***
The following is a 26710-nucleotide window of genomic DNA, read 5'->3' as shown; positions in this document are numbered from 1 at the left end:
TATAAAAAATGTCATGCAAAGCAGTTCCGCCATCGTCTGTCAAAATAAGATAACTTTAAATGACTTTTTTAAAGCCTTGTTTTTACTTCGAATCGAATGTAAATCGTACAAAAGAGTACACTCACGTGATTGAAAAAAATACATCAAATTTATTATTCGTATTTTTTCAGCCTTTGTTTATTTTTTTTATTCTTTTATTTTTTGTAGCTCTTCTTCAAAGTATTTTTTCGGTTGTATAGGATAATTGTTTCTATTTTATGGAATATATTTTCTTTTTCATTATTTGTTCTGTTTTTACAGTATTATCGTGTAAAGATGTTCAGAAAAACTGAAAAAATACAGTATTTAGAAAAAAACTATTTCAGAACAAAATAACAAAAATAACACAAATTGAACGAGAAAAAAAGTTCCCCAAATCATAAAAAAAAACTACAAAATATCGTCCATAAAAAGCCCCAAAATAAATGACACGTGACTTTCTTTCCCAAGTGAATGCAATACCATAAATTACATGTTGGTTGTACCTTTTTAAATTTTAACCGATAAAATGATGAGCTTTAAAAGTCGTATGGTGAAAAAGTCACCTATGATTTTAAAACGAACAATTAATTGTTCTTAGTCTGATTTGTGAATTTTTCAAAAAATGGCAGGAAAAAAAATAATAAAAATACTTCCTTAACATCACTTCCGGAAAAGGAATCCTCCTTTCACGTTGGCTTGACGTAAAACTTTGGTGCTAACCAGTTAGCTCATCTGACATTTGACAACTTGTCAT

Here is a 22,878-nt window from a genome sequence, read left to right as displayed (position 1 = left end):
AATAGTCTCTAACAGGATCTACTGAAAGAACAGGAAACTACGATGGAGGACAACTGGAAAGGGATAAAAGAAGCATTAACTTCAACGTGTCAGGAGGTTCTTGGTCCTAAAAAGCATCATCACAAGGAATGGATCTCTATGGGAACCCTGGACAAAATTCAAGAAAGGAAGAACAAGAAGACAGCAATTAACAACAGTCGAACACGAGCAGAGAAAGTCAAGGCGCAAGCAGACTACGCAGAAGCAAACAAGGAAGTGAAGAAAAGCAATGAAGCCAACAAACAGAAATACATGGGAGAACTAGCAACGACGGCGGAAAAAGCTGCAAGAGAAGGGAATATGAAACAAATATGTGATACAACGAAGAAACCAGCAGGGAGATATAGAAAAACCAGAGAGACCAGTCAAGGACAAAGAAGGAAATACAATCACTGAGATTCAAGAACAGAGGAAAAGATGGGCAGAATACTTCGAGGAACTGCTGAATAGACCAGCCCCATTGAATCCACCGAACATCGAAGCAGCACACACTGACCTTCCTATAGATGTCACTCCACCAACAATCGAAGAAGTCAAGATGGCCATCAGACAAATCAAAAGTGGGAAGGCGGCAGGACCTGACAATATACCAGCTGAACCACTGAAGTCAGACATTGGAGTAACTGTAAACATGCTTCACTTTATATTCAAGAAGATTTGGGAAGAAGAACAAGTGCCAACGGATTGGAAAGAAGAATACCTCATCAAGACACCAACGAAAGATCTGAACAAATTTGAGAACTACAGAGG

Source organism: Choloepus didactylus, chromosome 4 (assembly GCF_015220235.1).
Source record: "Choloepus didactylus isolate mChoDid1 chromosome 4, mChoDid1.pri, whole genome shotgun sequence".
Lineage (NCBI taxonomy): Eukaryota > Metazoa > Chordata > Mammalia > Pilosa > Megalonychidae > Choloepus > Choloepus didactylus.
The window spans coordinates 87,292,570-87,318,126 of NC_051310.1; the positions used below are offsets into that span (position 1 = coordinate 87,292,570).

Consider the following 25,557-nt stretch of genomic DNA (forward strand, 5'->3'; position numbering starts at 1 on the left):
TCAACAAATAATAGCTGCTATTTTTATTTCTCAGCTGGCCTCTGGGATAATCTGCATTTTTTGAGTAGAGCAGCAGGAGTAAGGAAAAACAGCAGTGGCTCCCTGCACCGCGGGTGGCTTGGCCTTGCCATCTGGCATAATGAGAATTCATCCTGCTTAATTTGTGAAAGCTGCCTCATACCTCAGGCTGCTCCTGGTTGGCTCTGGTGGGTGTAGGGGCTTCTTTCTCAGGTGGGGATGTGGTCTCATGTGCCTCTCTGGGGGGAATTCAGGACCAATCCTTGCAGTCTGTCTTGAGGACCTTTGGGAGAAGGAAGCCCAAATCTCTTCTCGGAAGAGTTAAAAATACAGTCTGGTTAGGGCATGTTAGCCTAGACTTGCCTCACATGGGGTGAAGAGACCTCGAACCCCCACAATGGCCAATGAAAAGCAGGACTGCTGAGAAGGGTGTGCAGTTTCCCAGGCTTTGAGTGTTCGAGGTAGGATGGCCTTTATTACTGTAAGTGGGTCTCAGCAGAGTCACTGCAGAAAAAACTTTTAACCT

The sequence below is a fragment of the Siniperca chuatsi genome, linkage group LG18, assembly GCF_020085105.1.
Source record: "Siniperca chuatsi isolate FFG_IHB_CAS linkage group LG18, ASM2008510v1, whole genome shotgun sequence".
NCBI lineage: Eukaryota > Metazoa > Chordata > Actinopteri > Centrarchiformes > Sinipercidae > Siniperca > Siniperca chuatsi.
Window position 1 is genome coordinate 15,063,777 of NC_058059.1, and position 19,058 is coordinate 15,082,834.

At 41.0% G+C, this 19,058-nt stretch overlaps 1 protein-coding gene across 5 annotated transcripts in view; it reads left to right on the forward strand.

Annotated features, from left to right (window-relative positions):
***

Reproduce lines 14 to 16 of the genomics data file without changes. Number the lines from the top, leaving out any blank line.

Window position 1 is genome coordinate 15,063,777 of NC_058059.1, and position 19,058 is coordinate 15,082,834.

At 41.0% G+C, this 19,058-nt stretch overlaps 1 protein-coding gene across 5 annotated transcripts in view; it reads left to right on the forward strand.

Annotated features, from left to right (window-relative positions):